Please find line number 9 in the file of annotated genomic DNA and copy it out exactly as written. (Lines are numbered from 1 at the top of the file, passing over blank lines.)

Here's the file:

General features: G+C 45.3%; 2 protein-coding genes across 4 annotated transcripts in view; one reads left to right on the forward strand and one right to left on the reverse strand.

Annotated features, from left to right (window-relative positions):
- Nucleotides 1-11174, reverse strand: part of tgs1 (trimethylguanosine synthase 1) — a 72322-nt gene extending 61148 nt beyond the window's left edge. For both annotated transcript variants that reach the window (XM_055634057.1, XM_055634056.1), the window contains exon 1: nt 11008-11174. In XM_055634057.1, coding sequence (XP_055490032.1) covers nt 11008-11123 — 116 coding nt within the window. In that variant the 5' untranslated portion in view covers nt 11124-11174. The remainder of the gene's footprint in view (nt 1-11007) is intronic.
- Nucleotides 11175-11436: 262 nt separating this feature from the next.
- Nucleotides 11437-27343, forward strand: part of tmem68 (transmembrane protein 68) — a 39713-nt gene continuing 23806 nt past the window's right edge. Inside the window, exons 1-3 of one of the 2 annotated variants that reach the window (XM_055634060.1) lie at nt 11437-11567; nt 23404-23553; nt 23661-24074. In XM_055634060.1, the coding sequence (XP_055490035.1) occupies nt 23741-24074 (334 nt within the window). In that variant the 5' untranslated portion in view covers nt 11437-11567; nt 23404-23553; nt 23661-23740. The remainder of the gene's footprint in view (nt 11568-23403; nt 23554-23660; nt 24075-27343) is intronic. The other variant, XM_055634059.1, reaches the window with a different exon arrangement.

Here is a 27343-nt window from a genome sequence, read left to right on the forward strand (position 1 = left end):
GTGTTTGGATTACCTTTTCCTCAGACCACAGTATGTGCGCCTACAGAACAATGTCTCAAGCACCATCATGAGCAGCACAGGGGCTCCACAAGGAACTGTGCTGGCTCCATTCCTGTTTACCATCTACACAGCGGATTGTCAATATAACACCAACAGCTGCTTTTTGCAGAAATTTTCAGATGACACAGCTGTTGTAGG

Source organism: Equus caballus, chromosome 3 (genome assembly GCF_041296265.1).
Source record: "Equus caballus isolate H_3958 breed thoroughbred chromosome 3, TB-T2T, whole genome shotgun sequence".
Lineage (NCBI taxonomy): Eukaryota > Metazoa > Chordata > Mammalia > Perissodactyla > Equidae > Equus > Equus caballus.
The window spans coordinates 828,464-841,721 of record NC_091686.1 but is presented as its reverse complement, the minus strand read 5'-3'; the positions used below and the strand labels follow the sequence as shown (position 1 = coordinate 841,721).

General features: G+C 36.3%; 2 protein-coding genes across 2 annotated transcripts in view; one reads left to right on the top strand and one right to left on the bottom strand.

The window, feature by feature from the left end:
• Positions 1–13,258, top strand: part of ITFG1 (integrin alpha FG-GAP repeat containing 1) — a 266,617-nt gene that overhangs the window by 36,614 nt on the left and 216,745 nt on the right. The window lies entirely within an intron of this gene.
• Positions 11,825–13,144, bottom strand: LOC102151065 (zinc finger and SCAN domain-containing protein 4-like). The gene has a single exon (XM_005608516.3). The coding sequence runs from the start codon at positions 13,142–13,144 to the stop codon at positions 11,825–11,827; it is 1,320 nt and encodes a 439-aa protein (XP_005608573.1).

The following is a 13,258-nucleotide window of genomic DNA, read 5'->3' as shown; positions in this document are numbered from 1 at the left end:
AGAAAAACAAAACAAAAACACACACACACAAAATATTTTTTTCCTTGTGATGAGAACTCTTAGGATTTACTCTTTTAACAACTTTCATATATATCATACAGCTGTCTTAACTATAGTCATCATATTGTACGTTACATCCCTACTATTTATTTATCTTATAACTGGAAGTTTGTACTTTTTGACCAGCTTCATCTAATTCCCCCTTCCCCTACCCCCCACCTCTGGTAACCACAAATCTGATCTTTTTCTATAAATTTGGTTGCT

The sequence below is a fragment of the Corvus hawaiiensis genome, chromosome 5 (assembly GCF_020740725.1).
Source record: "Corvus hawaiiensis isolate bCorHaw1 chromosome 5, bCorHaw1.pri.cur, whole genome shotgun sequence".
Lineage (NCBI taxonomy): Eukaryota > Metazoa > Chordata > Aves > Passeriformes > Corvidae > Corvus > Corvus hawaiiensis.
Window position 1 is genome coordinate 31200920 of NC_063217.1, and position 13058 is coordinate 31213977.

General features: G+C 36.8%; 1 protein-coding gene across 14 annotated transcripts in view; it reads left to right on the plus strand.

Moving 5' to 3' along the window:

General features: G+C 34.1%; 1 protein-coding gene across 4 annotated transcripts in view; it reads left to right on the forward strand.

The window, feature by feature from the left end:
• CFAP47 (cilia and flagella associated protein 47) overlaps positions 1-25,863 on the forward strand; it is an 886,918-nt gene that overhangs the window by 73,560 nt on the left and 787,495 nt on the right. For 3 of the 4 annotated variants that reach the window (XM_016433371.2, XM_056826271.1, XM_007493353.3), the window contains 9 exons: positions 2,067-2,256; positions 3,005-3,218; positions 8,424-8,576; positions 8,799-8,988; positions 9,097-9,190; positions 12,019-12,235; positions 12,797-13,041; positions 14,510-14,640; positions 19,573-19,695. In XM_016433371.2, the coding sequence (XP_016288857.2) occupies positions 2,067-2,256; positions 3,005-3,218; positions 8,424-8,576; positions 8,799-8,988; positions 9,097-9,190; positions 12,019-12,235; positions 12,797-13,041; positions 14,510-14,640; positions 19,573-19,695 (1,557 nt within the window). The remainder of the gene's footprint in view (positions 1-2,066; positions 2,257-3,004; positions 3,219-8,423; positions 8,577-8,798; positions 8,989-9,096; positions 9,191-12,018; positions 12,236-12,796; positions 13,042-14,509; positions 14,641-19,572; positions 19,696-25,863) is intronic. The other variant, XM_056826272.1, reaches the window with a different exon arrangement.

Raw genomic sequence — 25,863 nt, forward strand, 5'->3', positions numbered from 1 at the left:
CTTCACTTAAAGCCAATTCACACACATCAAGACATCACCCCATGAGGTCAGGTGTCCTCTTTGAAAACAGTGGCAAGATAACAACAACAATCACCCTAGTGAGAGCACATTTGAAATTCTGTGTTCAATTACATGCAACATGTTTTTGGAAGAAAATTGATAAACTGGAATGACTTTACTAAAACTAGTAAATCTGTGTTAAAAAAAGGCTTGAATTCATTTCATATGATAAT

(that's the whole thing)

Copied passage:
Source record: "Equus caballus isolate H_3958 breed thoroughbred chromosome 3, TB-T2T, whole genome shotgun sequence".